Baby On the Way? Here's A New Parent Checklist
Baby news is some of life's best news and all the preparation - the baby names, the baby showers, and the nursery decor - is half the excitement. The reward of all that prep is, of course, the new baby is in your arms (a moment you will *never* forget). From that point on, your life has officially changed. But beyond the bliss of new motherhood comes adulting stuff you might not think of pre-parenthood. Here's a checklist of how to prepare for a baby to make sure all goes smoothly for you, your partner, and your peanut.
Prepare To Feed Yourself
Bringing your baby home for the first time is euphoric and also a crash course in caring for your baby: the feeding, the diapering, the swaddling. You'll be so focused on doing the most important job in the world that you won't have much time to think about yourself, much less feed yourself. Instead, you want to have a meal plan for you and your partner for at least the first few weeks. Stock up on frozen meals or a healthy delivery service so you have food at the ready as you navigate those first few weeks.
Round Up Your VillagePhoto by Jonathan Borba on Unsplash
Trust us: you are going to need some sleep breaks. Schedule grandparents to fly in, sisters, brothers, besties, the whole gang and figure out how they can help. Give yourself a week or so to settle in as new parents without an invasion - your baby high will get you through those initial sleepless nights. But then tap your village for baby breaks to get some sleep, self-care or a mini date night. Give them tasks - like unloading the dishwasher, washing the baby bottles, doing the laundry, anything you don't physically need to do yourself (breastfeeding, for example, which is like a full-time job if you're going that route).
Determine Your Family Leave
Talk to your employer/HR dept about their parental leave policy and make a plan for when you will be leaving the office and returning post-baby. The Family and Medical Leave Act grants certain employees 12 weeks of unpaid, job-protected leave during the first year after a birth, adoption or foster care, but employers vary widely by how much leave they offer and whether or not you'll be paid. Employers are also required to provide the same healthcare coverage you had before you leave. Also, talk to them about your return and any accommodations you may need; for example, a private room for breast milk pumping.
Choose A PediatricianPhoto by Larry Crayton on Unsplash
Schedule follow-up appointments with doctors as soon as you can. Your OB/GYN will want to see you postpartum and you'll want to bring your baby in for their first checkup with a pediatrician. Ask local parent friends for recommendations on pediatricians as you'll want to find the right one for you before baby arrives.
Apply For A Birth Certificate + SS Number
You'll want to take care of this official paperwork at the hospital rather than have to go to any government agencies during those initial weeks of new parenthood. Your hospital team will give you the appropriate forms - all the more reason to have a baby name lined up, including what your family name will be.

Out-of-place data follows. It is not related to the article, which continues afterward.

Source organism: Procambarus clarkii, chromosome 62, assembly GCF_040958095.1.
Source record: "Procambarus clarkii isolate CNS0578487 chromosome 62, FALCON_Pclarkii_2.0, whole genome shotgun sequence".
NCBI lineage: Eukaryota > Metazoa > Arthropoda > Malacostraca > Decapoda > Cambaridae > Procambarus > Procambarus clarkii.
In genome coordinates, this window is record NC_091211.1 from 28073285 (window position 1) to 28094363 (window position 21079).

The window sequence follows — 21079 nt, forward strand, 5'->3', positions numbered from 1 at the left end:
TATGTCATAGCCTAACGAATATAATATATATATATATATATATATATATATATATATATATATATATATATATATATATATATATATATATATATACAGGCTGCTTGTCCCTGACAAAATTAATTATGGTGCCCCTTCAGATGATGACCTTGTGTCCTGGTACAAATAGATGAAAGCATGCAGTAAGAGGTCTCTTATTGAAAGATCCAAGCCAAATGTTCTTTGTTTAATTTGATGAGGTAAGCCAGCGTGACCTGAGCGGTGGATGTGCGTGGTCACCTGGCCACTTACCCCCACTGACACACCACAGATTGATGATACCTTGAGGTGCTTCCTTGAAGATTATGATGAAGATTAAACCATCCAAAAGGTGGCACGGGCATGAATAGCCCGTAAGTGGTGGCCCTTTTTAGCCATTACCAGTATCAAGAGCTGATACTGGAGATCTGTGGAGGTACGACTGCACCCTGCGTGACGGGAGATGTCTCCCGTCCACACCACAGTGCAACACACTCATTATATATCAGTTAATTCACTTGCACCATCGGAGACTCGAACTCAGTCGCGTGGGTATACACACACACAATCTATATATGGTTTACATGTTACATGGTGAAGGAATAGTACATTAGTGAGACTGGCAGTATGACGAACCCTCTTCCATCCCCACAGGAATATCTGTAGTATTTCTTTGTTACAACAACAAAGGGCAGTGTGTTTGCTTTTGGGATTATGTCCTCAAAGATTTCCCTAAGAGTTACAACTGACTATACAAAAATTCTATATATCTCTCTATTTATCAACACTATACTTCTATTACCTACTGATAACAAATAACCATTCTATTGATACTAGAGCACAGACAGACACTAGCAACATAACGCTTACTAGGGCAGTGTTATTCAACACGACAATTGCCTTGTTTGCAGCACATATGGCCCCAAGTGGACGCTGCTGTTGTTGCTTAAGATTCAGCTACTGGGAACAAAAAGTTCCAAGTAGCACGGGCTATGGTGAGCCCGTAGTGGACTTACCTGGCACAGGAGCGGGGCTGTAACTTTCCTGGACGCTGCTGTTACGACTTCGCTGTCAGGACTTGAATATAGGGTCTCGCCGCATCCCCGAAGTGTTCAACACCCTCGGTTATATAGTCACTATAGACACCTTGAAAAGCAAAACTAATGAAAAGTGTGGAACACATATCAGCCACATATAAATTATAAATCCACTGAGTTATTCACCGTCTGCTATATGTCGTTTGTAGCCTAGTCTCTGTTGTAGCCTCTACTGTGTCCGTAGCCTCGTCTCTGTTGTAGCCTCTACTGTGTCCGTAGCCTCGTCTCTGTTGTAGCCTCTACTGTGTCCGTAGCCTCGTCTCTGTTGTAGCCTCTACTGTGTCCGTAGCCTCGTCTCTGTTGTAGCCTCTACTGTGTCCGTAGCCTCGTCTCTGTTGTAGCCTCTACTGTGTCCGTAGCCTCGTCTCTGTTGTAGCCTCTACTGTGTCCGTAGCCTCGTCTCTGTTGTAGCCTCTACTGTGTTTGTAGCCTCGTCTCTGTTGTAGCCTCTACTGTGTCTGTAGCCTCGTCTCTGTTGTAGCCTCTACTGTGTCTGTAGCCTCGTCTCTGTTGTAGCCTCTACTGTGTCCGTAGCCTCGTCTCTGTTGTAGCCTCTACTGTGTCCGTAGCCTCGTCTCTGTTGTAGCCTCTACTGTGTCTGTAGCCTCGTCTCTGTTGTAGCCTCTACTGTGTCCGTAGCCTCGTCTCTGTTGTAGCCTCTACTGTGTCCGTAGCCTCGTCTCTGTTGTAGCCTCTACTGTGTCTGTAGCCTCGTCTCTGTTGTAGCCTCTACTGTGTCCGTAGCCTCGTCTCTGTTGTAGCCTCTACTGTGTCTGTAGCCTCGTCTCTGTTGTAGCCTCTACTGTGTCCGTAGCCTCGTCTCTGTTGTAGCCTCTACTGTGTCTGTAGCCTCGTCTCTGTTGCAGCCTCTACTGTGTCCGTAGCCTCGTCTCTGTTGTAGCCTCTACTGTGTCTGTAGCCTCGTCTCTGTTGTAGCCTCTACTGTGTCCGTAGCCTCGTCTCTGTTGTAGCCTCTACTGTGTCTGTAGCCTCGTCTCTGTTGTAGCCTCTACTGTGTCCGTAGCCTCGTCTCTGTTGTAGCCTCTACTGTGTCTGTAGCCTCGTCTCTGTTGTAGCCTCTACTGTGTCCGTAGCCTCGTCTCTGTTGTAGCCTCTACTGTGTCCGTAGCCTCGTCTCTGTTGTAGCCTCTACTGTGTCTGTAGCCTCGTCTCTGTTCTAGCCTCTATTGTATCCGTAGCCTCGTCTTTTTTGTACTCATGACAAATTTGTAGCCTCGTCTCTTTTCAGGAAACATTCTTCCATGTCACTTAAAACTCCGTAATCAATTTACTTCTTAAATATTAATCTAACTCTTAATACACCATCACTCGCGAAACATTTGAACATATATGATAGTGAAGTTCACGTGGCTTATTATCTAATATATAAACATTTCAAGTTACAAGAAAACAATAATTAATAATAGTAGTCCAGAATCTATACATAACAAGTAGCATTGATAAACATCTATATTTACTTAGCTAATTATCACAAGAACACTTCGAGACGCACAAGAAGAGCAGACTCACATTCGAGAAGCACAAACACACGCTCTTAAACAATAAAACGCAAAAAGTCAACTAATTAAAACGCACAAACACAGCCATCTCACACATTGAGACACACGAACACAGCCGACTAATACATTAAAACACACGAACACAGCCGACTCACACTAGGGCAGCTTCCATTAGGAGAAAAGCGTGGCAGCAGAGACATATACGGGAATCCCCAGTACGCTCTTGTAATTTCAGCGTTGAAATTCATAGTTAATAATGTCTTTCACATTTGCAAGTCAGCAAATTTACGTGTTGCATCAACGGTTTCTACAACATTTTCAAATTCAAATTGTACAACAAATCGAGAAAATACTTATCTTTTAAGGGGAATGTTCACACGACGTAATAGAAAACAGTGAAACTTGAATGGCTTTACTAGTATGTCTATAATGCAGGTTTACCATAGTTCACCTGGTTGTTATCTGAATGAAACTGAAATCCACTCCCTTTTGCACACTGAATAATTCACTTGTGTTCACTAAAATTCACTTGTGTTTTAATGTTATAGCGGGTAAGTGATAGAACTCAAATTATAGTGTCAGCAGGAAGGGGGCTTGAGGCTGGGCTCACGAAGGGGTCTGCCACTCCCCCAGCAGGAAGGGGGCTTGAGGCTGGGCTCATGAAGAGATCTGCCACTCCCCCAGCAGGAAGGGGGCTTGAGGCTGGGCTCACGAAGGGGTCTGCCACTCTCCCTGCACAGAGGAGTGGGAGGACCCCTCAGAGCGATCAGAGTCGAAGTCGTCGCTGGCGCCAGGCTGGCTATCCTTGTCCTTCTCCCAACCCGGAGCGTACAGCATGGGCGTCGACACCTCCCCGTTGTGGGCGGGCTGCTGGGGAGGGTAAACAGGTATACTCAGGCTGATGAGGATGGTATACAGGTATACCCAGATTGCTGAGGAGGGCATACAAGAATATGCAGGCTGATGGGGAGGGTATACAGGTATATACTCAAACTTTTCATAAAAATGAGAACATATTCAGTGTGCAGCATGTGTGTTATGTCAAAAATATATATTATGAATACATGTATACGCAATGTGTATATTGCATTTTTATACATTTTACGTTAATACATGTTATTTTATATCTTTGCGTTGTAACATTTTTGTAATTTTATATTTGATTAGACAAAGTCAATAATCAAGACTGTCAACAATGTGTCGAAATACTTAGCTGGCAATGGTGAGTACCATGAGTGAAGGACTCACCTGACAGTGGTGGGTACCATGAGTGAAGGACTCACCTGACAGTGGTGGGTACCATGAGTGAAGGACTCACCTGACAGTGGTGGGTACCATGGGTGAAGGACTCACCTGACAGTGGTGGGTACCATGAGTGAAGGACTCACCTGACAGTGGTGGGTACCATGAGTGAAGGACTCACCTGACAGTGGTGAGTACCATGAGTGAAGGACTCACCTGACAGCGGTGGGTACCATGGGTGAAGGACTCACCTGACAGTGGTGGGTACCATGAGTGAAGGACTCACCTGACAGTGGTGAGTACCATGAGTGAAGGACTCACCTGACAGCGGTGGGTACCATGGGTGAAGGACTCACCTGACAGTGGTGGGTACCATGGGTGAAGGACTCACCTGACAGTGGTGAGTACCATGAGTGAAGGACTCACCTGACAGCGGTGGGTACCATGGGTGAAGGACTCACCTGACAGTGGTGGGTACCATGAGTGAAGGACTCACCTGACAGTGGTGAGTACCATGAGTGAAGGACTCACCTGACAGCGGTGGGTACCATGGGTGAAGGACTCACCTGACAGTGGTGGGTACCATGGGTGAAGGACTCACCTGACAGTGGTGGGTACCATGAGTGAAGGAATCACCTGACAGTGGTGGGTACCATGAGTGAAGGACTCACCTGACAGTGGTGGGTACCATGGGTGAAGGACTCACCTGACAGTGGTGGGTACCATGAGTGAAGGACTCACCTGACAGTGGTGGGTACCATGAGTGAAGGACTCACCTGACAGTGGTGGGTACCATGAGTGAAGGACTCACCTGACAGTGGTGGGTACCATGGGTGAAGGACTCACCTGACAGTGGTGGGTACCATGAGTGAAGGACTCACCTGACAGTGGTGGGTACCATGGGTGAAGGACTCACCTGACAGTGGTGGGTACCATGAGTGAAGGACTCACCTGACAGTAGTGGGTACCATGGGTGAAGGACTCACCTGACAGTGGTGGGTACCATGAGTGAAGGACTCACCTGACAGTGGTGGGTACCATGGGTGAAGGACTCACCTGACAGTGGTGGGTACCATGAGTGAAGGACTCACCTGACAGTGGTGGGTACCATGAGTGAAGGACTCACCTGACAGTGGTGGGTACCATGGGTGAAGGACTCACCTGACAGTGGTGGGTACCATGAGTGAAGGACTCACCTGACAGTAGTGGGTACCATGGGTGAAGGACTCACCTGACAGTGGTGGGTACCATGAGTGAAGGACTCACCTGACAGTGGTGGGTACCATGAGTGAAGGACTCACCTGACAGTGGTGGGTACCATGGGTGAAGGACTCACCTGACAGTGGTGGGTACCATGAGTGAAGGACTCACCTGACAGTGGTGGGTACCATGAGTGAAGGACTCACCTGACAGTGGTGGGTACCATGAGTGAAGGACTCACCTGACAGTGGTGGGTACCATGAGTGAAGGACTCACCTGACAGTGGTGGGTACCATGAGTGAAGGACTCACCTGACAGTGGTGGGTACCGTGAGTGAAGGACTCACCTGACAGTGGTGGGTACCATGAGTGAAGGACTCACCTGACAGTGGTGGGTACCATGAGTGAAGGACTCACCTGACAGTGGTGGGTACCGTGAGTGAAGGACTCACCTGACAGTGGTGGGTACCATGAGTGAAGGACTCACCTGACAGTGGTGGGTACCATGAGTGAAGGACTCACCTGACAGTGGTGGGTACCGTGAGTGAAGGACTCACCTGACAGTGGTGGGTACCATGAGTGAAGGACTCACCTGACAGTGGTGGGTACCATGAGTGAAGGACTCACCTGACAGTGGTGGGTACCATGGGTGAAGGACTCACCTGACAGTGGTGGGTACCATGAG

Make A Plan For Childcare
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After your maternity and/or paternity leaves, decide whether one parent will stay home with baby or look at your childcare options, whether it's a local daycare, a nanny, or a family member.
Create A Will
It's not something anyone wants to think about, but it's important to make a plan for the worst case scenario. Choose a legal guardian for your baby who would care for them in the event something happens to both you and your partner. When choosing a potential guardian, consider their financial status, age, religious beliefs, and who you would want to parent your child if you were unable to. You'll also want to name a trustee to manage your property on behalf of your child.
On the same note, you'll want to get life insurance to provide financial support for your baby should anything happen to either of you.
Start Saving For College
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No joke - if it's possible for you to establish a nest egg for your babe, you want to start saving now. Look into contributing to a tax-advantaged 529 college savings plan to make it easier to pay for tuition when the time comes, and the time will come surprisingly fast.
Take Care Of You
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Remember to give yourself the proverbial oxygen mask first. A baby's care is only as good as their caregiver's. Here's what to expect postpartum and how to care for yourself (and ask for help) while you're caring for baby. Check in on your mental health too and know when you're experiencing more than just baby blues. Make time for important friendships and practice self-care, even if you only have 10 minutes.
You've got this, mama. Check off as much as you can before baby arrives and enjoy those first few weeks before they fly by, because nothing is more true about parenthood than that the days are long but the years are short. ENJOY IT!
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Theresa Gonzalez is a content creator based in San Francisco and the author of Sunday Sews. She's a lover of all things design and spends most of her days momming her little one Matilda.